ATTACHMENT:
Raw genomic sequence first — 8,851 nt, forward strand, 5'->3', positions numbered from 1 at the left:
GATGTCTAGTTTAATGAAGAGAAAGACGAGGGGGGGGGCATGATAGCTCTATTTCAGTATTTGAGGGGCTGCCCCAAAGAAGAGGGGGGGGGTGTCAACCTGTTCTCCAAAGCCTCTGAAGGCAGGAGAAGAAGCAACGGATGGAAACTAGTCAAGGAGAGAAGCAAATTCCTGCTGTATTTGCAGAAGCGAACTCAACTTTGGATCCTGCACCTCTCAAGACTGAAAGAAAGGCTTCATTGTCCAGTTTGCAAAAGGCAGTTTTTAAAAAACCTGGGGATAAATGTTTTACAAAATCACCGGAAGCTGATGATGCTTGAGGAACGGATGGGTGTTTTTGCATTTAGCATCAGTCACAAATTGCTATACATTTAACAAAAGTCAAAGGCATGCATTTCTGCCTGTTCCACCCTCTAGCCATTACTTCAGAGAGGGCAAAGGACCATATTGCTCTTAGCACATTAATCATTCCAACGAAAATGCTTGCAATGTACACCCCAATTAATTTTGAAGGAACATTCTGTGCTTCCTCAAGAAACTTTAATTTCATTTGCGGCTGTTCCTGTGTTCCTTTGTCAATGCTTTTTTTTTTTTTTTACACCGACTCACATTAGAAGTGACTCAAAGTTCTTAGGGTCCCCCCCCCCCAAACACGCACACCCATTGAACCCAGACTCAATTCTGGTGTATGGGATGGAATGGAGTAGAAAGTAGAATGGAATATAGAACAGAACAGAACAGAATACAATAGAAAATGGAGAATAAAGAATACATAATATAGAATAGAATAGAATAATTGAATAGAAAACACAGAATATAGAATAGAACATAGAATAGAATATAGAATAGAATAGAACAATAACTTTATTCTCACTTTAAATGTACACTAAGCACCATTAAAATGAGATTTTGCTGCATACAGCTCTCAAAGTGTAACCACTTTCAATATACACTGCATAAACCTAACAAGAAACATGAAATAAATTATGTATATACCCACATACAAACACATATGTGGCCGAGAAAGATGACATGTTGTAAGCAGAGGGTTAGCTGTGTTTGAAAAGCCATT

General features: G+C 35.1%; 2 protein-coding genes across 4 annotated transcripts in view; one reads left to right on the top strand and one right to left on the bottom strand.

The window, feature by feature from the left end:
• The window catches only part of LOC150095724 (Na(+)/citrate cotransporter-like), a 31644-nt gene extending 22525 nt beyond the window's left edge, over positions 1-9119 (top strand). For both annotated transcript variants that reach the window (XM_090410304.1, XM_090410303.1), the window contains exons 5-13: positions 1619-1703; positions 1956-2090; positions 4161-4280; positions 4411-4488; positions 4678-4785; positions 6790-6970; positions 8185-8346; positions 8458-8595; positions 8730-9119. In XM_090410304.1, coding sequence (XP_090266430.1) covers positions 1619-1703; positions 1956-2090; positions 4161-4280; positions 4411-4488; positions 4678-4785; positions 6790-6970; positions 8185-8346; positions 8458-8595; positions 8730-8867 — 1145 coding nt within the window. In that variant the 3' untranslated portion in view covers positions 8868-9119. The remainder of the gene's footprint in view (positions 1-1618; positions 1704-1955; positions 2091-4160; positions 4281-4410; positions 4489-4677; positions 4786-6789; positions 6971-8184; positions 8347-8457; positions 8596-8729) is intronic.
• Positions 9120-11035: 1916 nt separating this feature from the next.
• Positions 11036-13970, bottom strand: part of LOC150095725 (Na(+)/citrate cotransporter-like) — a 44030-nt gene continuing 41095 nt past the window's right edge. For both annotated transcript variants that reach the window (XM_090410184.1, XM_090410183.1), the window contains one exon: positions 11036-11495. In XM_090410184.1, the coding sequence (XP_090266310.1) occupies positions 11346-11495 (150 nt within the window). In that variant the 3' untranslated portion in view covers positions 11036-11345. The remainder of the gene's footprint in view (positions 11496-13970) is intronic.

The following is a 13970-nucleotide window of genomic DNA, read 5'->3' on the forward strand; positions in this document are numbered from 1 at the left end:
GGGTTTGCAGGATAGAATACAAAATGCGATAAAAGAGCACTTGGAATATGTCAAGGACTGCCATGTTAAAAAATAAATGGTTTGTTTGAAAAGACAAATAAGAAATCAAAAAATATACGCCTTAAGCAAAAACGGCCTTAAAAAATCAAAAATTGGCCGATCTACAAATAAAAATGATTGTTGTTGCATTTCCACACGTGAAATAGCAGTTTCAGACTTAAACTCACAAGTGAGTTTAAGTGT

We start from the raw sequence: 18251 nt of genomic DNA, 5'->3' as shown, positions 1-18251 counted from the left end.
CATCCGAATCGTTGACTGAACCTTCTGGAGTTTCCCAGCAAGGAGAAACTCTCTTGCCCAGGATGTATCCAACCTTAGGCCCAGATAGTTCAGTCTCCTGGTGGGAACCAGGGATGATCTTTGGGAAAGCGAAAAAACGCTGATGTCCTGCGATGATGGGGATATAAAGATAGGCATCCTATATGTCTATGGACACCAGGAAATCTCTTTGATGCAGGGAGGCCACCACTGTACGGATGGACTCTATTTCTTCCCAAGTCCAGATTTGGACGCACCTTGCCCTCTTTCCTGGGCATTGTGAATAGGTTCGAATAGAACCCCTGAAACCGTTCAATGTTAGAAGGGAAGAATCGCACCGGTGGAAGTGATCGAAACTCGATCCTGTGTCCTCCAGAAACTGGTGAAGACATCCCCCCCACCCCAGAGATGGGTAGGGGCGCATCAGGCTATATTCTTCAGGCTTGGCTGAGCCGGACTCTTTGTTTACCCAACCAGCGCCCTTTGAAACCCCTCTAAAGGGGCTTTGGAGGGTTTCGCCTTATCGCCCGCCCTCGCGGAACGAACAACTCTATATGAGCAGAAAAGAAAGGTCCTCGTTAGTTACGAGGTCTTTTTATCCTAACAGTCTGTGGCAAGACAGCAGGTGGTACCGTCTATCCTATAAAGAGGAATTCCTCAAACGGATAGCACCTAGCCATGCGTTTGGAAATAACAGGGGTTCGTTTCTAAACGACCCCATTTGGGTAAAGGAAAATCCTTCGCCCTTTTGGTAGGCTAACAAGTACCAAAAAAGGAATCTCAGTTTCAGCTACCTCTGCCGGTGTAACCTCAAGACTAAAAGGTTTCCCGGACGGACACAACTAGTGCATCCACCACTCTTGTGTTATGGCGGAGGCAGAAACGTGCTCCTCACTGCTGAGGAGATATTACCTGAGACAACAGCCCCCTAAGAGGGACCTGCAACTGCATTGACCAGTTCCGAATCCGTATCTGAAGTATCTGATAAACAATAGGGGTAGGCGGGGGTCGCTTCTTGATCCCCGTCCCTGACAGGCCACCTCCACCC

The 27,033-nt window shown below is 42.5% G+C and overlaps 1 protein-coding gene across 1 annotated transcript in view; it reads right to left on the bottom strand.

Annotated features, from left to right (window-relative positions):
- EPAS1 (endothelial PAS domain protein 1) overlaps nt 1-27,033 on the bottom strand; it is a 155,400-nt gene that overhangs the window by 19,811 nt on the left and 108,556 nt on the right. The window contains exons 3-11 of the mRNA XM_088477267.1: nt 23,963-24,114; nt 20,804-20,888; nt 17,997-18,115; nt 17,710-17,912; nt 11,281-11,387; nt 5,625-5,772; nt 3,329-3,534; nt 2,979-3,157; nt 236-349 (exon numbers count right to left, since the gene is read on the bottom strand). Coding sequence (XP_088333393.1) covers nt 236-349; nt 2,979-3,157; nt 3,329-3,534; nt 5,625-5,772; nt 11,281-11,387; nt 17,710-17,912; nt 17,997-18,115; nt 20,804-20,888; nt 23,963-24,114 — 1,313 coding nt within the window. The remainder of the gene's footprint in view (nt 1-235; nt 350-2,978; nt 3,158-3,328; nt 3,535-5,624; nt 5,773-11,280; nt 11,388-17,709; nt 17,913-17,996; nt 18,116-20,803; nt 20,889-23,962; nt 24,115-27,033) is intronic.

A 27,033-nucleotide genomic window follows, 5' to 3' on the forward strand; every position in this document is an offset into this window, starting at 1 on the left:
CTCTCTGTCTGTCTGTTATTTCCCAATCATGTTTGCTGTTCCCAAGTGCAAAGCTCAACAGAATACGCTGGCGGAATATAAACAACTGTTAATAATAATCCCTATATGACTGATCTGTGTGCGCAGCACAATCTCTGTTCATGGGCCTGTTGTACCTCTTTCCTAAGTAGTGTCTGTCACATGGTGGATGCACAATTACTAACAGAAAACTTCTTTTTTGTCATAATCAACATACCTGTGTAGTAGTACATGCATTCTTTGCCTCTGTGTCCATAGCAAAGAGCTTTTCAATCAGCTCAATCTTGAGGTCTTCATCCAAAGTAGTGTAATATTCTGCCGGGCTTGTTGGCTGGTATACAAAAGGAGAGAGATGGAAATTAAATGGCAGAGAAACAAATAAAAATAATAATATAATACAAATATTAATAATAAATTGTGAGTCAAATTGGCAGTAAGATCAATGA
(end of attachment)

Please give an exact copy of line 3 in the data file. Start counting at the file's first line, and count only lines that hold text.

General features: G+C 35.1%; 2 protein-coding genes across 4 annotated transcripts in view; one reads left to right on the top strand and one right to left on the bottom strand.